In the pan, add the spring onions, ginger, garlic and green pepper to the oil, and sauté until aromatic, about five minutes. Then pour the entire contents of the pan into the pot with the chicken, discarding any excess oil. Deglaze the pan with the rest of the marinade and pour it into the pan with the chicken. Also add the chicken broth, peppers, sugar, bay leaves, cinnamon and star anise.

Put the saucepan on the heat and bring to a boil. As soon as it boils, simmer for 5 minutes and remove from the heat. Cut the potatoes into 2 cm cubes and boil in very salted water until just cooked. Drain and add to the pot along with the chicken and the stew. I would recommend letting everything sit for a while – at least a few hours – for the chicken and potatoes to soak up the flavors. When you’re ready, warm the stew to medium, add a little vinegar and maybe sugar and soy to taste, and add some hand-cooked noodles if you feel like it.

Pot-sticker dumplings

Pot-sticker dumplings by Chen’s Table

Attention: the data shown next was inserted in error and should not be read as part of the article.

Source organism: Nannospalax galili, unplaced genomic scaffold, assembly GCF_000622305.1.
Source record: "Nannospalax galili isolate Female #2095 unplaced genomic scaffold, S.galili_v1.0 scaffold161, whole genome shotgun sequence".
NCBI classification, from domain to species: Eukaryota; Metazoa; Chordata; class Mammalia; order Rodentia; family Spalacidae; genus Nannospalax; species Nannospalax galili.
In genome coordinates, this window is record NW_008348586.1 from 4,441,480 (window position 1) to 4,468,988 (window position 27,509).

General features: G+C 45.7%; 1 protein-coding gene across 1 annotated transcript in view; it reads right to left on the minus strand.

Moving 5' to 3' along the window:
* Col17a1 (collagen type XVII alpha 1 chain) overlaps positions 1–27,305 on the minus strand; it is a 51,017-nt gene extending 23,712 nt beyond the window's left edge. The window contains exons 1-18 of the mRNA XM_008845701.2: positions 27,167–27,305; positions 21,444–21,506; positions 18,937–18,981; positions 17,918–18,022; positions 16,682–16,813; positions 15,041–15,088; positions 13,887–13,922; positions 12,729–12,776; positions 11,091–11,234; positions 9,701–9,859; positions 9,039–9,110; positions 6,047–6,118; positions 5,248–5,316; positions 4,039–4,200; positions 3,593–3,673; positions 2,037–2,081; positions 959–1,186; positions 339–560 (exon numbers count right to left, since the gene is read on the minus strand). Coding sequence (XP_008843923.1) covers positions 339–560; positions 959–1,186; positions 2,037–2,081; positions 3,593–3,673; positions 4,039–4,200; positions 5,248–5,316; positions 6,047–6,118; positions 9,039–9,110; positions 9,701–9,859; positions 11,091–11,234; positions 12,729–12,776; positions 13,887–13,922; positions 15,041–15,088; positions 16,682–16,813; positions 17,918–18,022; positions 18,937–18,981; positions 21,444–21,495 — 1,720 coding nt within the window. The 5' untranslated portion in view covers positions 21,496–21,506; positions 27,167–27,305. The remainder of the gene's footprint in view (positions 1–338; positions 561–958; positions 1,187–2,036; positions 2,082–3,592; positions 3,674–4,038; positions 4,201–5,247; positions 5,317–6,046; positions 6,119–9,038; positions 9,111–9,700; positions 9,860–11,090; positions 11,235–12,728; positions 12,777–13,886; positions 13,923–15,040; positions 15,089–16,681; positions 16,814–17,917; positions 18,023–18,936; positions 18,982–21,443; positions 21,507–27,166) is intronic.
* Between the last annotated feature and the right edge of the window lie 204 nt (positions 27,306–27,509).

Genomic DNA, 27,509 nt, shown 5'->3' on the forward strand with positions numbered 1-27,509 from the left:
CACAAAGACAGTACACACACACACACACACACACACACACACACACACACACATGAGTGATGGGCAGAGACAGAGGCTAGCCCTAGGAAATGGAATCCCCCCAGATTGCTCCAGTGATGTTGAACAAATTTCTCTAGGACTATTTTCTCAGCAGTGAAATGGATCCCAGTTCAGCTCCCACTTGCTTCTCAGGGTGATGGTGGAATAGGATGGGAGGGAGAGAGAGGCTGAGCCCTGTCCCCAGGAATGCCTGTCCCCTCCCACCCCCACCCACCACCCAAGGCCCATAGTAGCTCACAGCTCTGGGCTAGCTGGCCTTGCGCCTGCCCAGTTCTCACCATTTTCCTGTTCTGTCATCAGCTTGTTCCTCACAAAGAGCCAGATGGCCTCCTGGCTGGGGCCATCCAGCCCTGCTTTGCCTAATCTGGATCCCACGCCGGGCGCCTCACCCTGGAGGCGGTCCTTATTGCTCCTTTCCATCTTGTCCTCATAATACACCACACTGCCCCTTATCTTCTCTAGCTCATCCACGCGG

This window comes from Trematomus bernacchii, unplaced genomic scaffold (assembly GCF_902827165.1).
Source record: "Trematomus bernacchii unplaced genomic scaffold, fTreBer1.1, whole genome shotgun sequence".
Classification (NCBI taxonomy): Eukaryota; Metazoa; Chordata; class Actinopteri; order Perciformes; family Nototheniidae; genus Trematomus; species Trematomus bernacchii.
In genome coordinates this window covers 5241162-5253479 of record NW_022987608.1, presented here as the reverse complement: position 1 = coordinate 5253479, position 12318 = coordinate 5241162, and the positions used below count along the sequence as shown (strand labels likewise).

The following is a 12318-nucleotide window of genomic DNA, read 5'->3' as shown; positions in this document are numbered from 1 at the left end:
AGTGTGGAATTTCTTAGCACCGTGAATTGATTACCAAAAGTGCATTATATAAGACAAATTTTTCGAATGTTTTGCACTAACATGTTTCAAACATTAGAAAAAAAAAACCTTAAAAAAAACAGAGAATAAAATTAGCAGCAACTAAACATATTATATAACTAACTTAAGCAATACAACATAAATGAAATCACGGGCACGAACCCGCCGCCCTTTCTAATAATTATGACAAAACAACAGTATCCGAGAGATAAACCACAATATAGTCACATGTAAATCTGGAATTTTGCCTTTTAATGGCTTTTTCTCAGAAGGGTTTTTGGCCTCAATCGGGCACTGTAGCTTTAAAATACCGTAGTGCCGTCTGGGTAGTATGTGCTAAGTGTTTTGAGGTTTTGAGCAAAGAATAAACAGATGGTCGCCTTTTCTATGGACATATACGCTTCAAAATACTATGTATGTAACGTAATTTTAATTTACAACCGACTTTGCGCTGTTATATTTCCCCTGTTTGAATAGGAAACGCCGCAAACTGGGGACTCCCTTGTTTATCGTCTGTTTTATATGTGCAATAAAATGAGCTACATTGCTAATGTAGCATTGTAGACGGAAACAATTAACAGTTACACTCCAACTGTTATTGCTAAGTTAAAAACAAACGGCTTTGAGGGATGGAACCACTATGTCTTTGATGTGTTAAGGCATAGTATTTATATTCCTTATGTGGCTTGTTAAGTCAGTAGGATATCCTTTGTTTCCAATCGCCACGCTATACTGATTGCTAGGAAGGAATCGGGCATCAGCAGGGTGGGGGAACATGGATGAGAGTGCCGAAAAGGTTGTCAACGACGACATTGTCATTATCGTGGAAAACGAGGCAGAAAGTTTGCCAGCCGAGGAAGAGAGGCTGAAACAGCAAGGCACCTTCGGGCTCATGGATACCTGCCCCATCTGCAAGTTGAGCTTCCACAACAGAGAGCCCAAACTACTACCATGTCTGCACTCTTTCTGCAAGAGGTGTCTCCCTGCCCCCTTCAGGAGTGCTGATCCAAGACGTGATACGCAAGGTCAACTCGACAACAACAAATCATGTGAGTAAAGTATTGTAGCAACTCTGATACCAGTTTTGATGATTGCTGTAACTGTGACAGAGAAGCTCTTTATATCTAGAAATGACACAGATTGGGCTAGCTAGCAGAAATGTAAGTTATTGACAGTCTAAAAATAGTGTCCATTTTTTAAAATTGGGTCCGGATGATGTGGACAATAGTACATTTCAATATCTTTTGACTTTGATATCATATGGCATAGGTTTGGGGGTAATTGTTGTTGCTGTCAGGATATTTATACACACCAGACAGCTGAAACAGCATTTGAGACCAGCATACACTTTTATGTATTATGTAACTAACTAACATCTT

(Recipes against racism)

Through: Chen table


For the pork filling:

1 cup ground pork

120 ml / ½ cup of water

30g Chinese chives

A pinch of salt and white pepper

1 tablespoon of light soy sauce

1 tablespoon of sesame oil

1 tablespoon of cooking oil

1 tablespoon of Chinese rice wine

For the dumpling dough:

80ml lukewarm water (I usually use half a cup of room temperature mixed with half a cup of boiling)

160g all-purpose flour

For the dip:

Chinese Chinkiang Vinegar

Chilli oil

To note: If you are making this vegetarian / vegan dish, omit the 120 ml / ½ cup water and replace the ground pork with finely chopped lightly sautéed vegetables. Things like mushrooms, carrots, pak choy, spinach, onions, and cabbage work well.